Open Innovation: Netflix Prize

Published Oct-22-09

A competition to develop a powerful algorithm to improve the accuracy of movie predictions for customers of Netflix

BellKor’s Pragmatic Chaos

The Story:

Open Innovation: Netflix Prize It was the three-year computer competition that had mathematicians, statisticians, software engineers and cyber geeks from all over the world working feverishly toward a $1 million prize.

The challenge was to improve online DVD rental and streaming service Netflix’s movie recommendation system.

With viewing choices expanding exponentially Netflix CEO Reed Hastings believed that one way his company could retain subscribers would be to improve the website’s ability to predict which movies customers would like.

These predictions are based on a customer’s own movie preferences. The basic premise is that if you love these movies, then here’s another load that you’re going to be passionate about.

Launch of the Netflix Prize

So in October 2006 the company launched the challenge, inviting anyone to come up with better recommendation software than Netflix’s in-house program called Cinematch. To be in with a chance of winning the prize entries had to be at least 10 percent better than Cinematch.

A 10 percent increase would be a valuable boost to the company coffers. It would help Netflix shift more movies, and increase customer satisfaction.
Hastings knew this was a tough call. He had already wrestled with codes, programs and algorithms, but hadn’t made any progress. And his A-team of crack engineers didn’t have much luck either.

The competition attracted more than 40,000 teams from 186 countries. Competitors were working with a data set of 100 million movie ratings, and with personal information stripped away they had to come up with new algorithms to predict which movies customers would prefer. The answers were then compared to the movies that customers actually picked.

We Have a Winner

In June 2009 a seven-person multinational outfit called BellKor’s Pragmatic Chaos surpassed the ten percent barrier.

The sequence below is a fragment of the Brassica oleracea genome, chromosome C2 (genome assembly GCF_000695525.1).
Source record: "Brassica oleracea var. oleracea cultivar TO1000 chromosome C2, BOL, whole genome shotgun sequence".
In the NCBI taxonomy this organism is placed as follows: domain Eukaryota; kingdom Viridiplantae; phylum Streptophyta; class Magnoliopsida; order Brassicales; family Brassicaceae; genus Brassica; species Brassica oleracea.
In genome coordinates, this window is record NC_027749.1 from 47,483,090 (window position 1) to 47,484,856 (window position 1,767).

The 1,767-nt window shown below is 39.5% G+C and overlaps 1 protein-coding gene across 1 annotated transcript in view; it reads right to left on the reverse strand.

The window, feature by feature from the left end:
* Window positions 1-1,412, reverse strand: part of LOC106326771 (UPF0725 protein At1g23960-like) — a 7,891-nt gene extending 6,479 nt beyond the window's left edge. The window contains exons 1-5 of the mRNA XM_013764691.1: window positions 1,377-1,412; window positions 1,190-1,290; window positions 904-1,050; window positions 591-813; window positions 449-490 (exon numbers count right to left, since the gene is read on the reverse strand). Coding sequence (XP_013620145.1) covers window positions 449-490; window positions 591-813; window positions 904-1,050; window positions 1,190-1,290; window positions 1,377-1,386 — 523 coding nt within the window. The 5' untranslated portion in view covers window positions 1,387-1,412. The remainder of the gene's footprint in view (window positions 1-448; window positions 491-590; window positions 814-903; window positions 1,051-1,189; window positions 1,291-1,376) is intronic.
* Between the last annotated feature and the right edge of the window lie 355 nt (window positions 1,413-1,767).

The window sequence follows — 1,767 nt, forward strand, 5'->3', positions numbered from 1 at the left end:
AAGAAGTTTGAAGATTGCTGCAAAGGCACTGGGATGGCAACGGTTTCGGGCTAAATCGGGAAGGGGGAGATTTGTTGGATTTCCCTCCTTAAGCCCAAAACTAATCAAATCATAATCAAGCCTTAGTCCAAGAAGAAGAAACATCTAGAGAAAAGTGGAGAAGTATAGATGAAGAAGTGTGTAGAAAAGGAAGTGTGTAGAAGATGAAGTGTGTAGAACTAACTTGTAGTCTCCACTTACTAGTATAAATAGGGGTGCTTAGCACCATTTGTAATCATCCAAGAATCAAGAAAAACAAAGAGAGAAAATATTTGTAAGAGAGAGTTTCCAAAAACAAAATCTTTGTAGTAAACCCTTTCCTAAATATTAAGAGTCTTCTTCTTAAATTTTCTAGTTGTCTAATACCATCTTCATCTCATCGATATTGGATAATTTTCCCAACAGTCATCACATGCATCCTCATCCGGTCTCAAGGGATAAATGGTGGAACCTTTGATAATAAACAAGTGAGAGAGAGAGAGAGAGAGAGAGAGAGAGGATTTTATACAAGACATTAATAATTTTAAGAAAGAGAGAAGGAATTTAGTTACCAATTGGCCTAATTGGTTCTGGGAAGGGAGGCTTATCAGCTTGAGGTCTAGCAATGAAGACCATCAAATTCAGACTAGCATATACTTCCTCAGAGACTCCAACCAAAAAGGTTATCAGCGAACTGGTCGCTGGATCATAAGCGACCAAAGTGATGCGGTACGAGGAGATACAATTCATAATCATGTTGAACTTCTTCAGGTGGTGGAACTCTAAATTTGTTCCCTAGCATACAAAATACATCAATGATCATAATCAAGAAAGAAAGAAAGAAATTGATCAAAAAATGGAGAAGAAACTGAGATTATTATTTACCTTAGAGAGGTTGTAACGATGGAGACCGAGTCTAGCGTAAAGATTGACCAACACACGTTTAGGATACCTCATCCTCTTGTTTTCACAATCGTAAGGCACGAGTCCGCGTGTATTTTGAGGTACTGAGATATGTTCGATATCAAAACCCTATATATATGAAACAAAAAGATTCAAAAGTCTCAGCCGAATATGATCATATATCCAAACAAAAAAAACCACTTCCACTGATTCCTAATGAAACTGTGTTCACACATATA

Under the rules of the competition that triggered a 30-day period where other teams had the opportunity to beat them. This prompted a slew of competing sides to join forces and when Netflix declared the competition closed in late July two teams had passed the 10 percent threshold – BellKor and Ensemble, with the former being the eventual winner, having achieved a 10.06 percent improvement.

BellKor was actually a hybrid formed from several previously competing teams. They worked in different locations and largely communicated by email. The first time they all met was at the prize giving ceremony. The winners attribute their success to the fact that they were able to combine all their algorithms to create an even more complex one.

Some of the algorithms examined movies in bundles of elements, which might include things like genre or actor. One model looked at what movies were rated rather than how they were rated. By bringing them all together BellKor was able to create a useable model. Team manager Chris Volinksy told CNN Money about BellKor's winning strategy. “You need to think outside the box, and the only way to do that is find someone else’s box.”

Boosting the Bottom Line

Hastings believes that the winning algorithm has already added to his company’s bottom line by increasing its customer-retention rate. And he reckons he has picked up a brand new search engine at a bargain price.

The prize money has represented such a good investment that he has already launched more Netflix contests with shorter time spans of six and eighteen months before awarding the prize.

Far Reaching Implications

The Netflix Prize could have far reaching implications. The contest was widely followed, not because it could help improve movie selections, but because of the way researchers from every corner of the planet were grappling with huge amounts of data.

In addition, the way that teams came together (particularly in the latter stages of the contest) and improved their results suggests that this model of Internet collaboration could be applied to other complex issues and challenges in science, technology, and business.

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